This page gives an overview of motocross racing, and includes
some photos to convey a bit of what it feels like to race MX.
Maybe you've been interested in dirt bikes, and perhaps done
some trail riding. If so, we'd like you to think of MX as a participation
sport, and about how you might get into it too!
One thing led to another, and
Charlie entered some races; then I did too. We were pretty slow
at first, but found racing incredibly exciting. Age wasn't as
much of a barrier as we thought it might be, as long as you are
physically fit and are attracted to excitement. We gradually
got to where we could compete with some folks on the track, and
got really hooked on motocross.
Many MX racers begin when they're young, and grow up in the
sport as a family activity. But as we discovered, you can start
at any age. If you're an enthusiastic trail rider, or maybe rode
dirt bikes or raced when you were younger, come check out the
open practice days at MRA and the other racing clubs.
If you have fun in the practice sessions, your bike is running
well and you've got all the needed gear, you'll probably feel
the itch to go ahead and try some racing. The racing clubs have
different classes for different skill levels, including age groups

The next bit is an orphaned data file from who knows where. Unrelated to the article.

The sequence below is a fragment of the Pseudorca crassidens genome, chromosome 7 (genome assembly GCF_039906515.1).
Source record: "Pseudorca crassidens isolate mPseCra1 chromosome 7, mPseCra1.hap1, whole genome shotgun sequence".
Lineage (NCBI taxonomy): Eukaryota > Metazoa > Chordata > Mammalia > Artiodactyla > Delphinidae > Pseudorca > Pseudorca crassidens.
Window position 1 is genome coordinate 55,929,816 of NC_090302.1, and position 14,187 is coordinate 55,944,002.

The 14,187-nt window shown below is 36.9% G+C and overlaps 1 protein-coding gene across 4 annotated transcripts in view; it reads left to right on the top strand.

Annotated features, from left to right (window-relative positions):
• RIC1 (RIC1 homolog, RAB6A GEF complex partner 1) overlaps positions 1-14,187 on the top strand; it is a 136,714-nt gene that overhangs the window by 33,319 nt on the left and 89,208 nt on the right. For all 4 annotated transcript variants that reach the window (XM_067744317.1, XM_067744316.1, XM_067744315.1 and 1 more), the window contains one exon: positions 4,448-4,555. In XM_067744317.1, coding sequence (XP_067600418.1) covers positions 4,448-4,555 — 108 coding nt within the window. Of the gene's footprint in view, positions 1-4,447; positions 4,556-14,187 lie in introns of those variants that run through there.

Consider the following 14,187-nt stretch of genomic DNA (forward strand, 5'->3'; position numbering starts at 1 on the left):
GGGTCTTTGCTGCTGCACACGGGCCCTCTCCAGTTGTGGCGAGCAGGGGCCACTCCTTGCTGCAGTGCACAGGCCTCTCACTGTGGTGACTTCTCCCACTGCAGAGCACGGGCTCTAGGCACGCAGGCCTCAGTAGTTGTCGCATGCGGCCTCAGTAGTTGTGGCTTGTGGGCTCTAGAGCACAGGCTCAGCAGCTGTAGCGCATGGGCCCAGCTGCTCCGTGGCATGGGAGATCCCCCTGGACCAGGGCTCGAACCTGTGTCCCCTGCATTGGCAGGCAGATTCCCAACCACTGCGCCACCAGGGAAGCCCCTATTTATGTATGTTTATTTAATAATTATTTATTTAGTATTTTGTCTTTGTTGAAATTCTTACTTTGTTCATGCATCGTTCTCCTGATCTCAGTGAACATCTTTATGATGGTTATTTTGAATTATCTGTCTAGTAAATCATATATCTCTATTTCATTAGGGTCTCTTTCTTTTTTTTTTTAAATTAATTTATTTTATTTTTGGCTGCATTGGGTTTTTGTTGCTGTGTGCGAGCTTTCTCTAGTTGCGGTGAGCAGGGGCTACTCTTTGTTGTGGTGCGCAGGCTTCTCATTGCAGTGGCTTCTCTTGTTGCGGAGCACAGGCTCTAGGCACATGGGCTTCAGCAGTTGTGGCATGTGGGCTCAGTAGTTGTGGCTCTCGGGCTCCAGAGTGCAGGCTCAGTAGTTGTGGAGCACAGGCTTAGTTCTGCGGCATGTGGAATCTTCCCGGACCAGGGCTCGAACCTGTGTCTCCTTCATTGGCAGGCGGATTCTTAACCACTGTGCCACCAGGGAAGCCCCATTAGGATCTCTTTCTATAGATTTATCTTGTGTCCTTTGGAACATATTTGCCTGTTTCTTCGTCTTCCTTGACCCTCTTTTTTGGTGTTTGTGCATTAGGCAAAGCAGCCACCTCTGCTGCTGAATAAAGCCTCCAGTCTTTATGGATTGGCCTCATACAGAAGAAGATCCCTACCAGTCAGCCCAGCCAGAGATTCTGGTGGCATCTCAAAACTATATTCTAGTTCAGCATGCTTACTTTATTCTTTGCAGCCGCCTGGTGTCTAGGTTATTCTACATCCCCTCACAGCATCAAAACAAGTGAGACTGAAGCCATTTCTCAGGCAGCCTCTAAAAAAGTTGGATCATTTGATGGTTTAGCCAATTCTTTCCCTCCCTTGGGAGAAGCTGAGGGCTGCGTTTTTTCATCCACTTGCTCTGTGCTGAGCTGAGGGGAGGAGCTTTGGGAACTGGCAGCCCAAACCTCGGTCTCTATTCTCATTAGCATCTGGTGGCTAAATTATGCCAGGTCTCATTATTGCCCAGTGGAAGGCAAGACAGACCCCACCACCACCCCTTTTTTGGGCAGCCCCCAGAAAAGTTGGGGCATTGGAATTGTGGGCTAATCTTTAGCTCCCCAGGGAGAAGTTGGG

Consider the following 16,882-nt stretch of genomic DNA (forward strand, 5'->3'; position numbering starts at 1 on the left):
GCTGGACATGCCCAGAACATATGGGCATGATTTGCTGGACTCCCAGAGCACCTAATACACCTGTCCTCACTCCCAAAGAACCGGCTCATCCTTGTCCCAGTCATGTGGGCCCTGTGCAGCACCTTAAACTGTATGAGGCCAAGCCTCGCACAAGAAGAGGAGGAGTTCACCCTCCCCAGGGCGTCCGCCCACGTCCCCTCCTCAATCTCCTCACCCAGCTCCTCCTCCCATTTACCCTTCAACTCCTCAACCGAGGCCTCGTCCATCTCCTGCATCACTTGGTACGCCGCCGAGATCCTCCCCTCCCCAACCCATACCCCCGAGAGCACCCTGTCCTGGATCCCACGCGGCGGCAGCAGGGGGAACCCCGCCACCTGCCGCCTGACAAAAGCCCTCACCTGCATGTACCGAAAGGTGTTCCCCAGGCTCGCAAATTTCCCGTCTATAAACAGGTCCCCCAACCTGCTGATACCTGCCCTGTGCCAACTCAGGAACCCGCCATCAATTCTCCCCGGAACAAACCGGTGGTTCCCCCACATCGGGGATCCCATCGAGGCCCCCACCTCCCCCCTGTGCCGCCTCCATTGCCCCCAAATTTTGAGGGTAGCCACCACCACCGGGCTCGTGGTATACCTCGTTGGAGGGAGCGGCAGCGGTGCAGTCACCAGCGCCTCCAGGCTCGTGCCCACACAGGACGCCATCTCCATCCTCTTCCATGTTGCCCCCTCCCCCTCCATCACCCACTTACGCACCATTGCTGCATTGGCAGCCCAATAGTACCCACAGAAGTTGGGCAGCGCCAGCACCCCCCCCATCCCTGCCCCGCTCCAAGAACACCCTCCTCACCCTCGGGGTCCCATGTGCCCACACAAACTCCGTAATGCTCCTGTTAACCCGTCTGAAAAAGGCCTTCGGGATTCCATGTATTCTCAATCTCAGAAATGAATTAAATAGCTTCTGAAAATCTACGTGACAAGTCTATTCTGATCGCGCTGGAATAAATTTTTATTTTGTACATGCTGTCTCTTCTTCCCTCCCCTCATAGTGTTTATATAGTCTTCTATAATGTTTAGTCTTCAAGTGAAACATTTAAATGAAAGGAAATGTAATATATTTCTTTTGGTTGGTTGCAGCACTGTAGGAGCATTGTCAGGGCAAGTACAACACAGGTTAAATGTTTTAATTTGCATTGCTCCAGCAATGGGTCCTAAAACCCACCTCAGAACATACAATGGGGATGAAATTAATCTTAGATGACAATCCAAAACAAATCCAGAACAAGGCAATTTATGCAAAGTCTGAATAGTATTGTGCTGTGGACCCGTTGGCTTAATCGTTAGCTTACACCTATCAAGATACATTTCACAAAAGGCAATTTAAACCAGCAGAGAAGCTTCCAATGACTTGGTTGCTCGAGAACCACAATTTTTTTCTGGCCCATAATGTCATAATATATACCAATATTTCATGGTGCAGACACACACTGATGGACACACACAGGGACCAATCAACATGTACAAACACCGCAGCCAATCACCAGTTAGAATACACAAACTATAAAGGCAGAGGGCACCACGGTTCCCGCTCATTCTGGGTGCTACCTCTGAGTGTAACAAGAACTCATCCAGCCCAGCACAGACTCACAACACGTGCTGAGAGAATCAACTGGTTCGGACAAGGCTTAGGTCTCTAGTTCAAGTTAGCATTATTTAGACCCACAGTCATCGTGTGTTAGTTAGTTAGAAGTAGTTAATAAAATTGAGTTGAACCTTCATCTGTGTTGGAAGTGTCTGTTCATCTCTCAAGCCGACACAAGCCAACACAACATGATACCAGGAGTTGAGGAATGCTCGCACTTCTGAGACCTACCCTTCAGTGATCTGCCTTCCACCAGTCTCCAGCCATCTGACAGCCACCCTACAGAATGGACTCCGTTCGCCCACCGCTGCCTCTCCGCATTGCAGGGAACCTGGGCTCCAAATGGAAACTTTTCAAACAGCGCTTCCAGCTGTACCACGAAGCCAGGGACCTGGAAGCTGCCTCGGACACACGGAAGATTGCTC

for the "veterans", so that you can enter races with
a group of reasonably matched competitors. There are local races
in our Michigan area every weekend during the spring, summer
and fall, so there are opportunities to race and practice as
often as you'd like.
Well, what's it like to race anyways? We've put together
some photos below of Charlie racing in a "moto" at
AMA District 14's old Iron Mustangs motocross track in Brighton,
MI that may help you sense what it's like.
Before the first races on a race day, there will be practice
sessions, where you can get out and ride the track at speed,
but with riders spread out a bit and not actually racing. This
way you can get a good look at everything, and practice how you're
going to handle various track features.
Then it time to go racing. In the first photos, we see a
group of riders getting ready for a moto, lining up and picking
starting position numbers, and then lining up behind the starting
Before the moto in the starting area: